For more structured stories, the system is much more tangible. Here I will immediately start typing in a bunch of words or short sentences for all the things I’d like to happen or exist. Then I rearrange them into a hierachy or disposition and start fleshing them out, one by one. I do this in several passes. The first pass is usually incredibly bad and not worthy of anyone’s time. The important bit, however, is not to stop. If I get stuck on one thing, I immediately move to another to keep a constant flow of words. This method has proven extremely effective for me in overcoming fear of the blank page or writer’s block. Once I have a lot of text committed to pages, even if it’s incoherent crap, it becomes much easier for me to put on my editor’s glasses and view it like it was someone else’s work and start improving on it. This is the part of the process I enjoy most, actually. – The tinkering and fine tuning.
The actual writing and editing only takes up about half my time, however. The other half is spent researching. With the game taking place in 1972, I took my time tapping into the the zeitgeist of that period, reading up on the political climate, the news stories and social issues. I also had a lot of fun watching movies, documentaries and news clips to make sure the vernacular didn’t stick out like a sore thumb. While some players may brush over these things and just play the game like a fun little puzzle-filled romp, it’s incredibly important to me that these things are accurate for the players who appreciate the setting and story. Not least because Thomas went out of his way to include period correct colouring, patterns and interior decor.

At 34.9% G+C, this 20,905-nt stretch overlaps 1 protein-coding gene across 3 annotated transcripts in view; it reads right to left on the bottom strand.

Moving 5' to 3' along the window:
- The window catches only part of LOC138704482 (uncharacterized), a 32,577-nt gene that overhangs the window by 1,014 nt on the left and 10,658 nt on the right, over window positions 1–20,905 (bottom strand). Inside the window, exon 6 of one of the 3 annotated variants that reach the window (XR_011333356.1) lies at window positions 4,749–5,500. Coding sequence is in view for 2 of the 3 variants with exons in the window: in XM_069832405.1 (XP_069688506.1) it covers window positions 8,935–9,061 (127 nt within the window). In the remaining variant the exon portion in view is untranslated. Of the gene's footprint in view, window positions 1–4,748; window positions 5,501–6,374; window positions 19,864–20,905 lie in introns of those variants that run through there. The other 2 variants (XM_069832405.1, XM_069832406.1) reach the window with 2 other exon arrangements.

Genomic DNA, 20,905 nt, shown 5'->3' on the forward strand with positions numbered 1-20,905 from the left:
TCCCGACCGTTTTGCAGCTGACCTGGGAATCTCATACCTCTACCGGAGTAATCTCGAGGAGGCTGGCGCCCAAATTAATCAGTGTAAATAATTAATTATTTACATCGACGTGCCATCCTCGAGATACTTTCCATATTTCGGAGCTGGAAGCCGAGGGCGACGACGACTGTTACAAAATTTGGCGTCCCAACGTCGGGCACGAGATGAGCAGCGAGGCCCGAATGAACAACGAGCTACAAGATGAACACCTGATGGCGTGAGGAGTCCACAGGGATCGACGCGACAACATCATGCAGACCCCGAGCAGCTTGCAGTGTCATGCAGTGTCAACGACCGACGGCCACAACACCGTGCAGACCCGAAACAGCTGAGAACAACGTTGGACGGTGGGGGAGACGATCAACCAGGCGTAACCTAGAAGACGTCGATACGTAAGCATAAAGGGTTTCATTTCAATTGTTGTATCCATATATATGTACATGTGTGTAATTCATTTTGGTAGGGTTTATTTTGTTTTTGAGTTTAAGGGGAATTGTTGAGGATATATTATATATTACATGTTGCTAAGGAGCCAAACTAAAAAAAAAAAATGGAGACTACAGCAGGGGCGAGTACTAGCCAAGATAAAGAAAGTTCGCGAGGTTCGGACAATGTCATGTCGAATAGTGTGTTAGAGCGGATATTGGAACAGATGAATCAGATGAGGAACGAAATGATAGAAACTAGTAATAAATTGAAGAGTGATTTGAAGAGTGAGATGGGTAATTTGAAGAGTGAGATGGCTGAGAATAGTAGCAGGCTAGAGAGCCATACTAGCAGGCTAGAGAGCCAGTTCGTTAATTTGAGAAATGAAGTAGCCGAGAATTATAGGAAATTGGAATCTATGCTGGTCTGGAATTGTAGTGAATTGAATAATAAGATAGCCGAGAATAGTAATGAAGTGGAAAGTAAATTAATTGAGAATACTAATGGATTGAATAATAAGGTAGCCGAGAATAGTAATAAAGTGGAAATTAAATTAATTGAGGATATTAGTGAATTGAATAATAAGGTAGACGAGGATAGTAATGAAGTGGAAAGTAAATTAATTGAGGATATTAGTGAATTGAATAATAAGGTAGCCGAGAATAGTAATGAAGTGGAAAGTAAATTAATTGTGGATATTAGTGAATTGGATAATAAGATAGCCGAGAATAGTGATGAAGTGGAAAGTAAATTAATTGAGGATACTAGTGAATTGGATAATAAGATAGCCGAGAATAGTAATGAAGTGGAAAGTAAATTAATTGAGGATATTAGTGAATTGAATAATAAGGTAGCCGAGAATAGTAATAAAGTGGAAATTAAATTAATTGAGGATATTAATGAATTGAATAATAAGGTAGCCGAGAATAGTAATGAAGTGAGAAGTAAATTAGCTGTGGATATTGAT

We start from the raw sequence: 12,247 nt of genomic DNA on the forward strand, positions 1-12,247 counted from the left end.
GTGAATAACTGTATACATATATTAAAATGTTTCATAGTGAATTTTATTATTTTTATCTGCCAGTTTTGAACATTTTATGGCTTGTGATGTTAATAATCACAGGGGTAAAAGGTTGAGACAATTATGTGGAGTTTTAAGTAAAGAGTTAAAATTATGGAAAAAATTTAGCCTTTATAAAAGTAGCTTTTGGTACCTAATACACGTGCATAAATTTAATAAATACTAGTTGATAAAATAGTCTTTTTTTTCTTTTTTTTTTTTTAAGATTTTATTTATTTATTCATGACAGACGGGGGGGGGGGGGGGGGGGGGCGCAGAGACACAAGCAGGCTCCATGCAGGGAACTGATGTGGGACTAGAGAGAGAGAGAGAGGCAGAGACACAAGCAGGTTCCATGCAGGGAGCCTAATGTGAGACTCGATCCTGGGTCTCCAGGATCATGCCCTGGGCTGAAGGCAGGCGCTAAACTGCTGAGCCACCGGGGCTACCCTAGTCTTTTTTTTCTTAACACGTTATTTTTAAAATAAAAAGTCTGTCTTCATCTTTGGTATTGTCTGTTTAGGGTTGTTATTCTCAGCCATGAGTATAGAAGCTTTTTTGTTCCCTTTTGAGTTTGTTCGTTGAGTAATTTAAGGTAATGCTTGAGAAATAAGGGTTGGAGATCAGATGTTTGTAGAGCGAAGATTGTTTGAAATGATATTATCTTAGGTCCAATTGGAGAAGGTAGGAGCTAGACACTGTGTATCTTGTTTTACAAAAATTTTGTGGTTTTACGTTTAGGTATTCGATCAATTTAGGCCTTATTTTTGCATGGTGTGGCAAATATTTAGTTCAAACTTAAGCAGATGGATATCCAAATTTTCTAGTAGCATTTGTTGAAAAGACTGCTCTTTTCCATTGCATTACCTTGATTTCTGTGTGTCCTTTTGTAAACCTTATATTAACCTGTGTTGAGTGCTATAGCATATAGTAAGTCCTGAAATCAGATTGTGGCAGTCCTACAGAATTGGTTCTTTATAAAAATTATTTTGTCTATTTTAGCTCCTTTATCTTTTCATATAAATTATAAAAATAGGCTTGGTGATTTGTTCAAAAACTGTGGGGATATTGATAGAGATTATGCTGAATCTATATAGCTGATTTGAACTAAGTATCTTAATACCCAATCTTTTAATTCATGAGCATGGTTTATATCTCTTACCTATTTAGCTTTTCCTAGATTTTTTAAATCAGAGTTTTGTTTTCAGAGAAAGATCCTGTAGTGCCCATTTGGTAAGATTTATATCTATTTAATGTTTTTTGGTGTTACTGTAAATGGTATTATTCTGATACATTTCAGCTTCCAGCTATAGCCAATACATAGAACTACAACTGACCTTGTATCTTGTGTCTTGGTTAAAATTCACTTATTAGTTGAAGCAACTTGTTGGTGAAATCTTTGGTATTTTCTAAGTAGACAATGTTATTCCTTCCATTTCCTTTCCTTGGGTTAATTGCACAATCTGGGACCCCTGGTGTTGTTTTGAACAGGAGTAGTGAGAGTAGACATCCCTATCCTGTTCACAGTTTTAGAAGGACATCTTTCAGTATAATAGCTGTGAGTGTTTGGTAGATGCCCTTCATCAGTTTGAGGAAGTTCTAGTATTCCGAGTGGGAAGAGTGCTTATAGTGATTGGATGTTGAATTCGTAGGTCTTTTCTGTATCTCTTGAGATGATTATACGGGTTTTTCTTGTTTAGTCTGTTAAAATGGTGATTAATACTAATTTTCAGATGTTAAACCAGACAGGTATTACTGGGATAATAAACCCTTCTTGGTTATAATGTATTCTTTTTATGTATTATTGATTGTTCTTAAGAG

Q: What inspired you when writing the story?
Thomas and I are very much into 70′s filmmaking as it was simply a terrific decade for the medium. Throughout the sixties, the studio system had been stuck in a rut. Financially it was doing poorly and even though Hollywood had found a new disposable income audience in the teenage demographic, the studios weren’t as succesful in reeling them in with their strict production code that dictated all films should be good, clean and wholesome. At the same time, the availability of equipment and cost of film production had come down to a level where anti-establishment independent filmmakers were starting to undermine the studios. The studio code was lifted just in time for Easy Rider to arrive as a real wake-up call for Hollywood, and for the next decade, the panicked studios became much more risk averse and gave almost entirely free creative reign to young, visionary film makers.
It’s no coincidence that this climate produced some of the best sci-fi films in all of film history, and that time period’s openness to hallucinagens made for some pretty intense, ambience-soaked and paranoia-induced storytelling. By the time I got involved with The Silent Age, Thomas had already done the logo type, and based on this alone, I immediately knew what direction the game was headed. We both wanted to re-create that eerie, foreboding tone these movies had and I basically just piled on. From Beneath the Planet Of The Apes to The Andromeda Strain, Capricorn One and countless others we discussed, I tried to reinforce that sense of unease in my writing.
Q: Do you follow certain rules when writing the story?
As with Joe’s comments, I don’t really follow rules consciously. As with characterisation, world building does the same thing for me in terms of dictating where the story could go and what feels right or wrong.
Q: Can you describe the challenges you’re facing when writing a story for an interactive platform as opposed to a non-interactive platform?
Writing a story or framework for a linear game with closely paced progression is not that much different from writing for other linear media – even when time travel is involved. However, it does have a huge effect on writing once you start allowing players to roam, explore and switch time periods on their own.